I have heavy professional camera tripods. I've experimented with using them for support on rough hilly positions shooting up and down hill.
Ain't easy, but there's something there.
 

Quickdraw

"Ho'old on there"
Staff member
Moderator
#11
This type of shooting is all about being presented with an obstacle and then figuring out a way to overcome that obstacle all while making shots on relatively small targets at long distances. People participate in this sport to become more competent and accomplished shooters, whether that is for competition, hunting or just general joy of the challenge.

It is pretty easy for someone to scoff at what is actually taking place in those pictures but I'd like to see that same individual attempt those same shots. They have zero understanding of the many challenges involved in making a hit under those conditions.
 

Cujo

FFI CCI
Forum Supporter
#12
Wait until you see the rifles, rests, and reloading equipment they use in F Class Open. Different discipline than above but I appreciate it all the same.

Like others have said, get out and go shoot a match. You’ll definitely learn something. The vast majority of shooters will freely exchange their knowledge and experience with you.
 
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#13
They have zero understanding of the many challenges involved in making a hit under those conditions.
Who are you referring to and how can you say that with any certainty?

Like others have said, get out and go shoot a match. You’ll definitely learn something. The vast majority of shooters will freely exchange their knowledge and experience with you.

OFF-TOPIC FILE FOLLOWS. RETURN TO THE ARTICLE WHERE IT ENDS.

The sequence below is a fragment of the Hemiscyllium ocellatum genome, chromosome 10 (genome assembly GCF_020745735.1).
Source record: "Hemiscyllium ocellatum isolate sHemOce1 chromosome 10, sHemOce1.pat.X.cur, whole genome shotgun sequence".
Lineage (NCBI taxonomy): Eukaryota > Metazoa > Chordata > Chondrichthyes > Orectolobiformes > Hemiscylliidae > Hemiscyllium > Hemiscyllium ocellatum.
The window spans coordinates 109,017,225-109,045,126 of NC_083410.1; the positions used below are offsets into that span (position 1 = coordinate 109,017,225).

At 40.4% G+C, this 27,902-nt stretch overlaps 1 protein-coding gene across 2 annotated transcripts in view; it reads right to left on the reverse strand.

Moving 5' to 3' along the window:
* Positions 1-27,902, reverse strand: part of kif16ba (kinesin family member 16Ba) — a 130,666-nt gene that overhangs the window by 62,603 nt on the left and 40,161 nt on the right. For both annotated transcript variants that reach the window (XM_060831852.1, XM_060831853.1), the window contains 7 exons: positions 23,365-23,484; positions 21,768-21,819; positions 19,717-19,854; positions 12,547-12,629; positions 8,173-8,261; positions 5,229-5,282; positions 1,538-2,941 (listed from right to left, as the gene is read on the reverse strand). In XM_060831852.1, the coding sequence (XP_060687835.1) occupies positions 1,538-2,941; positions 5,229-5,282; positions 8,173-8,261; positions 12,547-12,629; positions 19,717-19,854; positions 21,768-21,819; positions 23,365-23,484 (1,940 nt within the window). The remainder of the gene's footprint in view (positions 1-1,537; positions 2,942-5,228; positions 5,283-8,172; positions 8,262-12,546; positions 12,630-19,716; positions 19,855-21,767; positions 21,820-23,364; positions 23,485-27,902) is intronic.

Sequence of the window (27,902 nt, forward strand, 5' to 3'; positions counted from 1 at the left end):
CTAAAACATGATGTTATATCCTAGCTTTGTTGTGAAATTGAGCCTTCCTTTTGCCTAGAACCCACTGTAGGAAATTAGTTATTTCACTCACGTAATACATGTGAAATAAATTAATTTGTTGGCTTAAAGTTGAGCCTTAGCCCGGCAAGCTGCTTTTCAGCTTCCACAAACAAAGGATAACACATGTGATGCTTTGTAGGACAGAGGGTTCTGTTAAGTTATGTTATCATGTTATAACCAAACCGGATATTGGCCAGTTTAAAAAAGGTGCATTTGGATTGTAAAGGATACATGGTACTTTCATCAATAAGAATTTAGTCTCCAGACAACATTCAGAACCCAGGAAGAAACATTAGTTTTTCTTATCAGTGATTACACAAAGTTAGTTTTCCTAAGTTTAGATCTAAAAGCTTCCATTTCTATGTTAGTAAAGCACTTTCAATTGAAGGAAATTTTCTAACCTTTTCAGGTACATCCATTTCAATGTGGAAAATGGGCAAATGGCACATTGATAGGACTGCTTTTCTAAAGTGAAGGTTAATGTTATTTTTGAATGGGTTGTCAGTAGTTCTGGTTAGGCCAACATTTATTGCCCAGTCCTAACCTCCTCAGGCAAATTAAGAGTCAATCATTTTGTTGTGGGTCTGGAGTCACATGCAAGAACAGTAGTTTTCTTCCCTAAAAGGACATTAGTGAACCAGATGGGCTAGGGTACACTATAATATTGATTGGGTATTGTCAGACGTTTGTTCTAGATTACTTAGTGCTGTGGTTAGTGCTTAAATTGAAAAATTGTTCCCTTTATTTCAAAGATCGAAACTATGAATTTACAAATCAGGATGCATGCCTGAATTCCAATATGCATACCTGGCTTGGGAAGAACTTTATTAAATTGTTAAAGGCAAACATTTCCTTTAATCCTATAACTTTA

Never shot a match personally but for the most part everyone I have come across at the range, that I know competes, has been very forthcoming with their knowledge and advice.
 
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MP15Reloader

Obsessed Member
Forum Supporter
#15
Being one of the dudes in the pictures I will bite on the snarky comments and say it is a small part of the game on the national level.
Rock on with your lead sled and remote trigger... Those setups all include prep time, so if you can get your sled, barcalounger, and https://www.tracking-point.com/ set up in 2 minutes and get 10 impacts with 10 rounds out at 500-1000 yards on multiple targets at multiple distances on 1.5 MOA targets good on you.
I have worked with a lot of new shooters to the game and the the overwhelming comment is "this is a lot harder than I thought."
Most of the time a stage is just a bipod and a bag, but these photo's are some of the more specialized stages that are thrown at the shooters and are pretty neat photos to those of us that actually go out and shoot this stuff.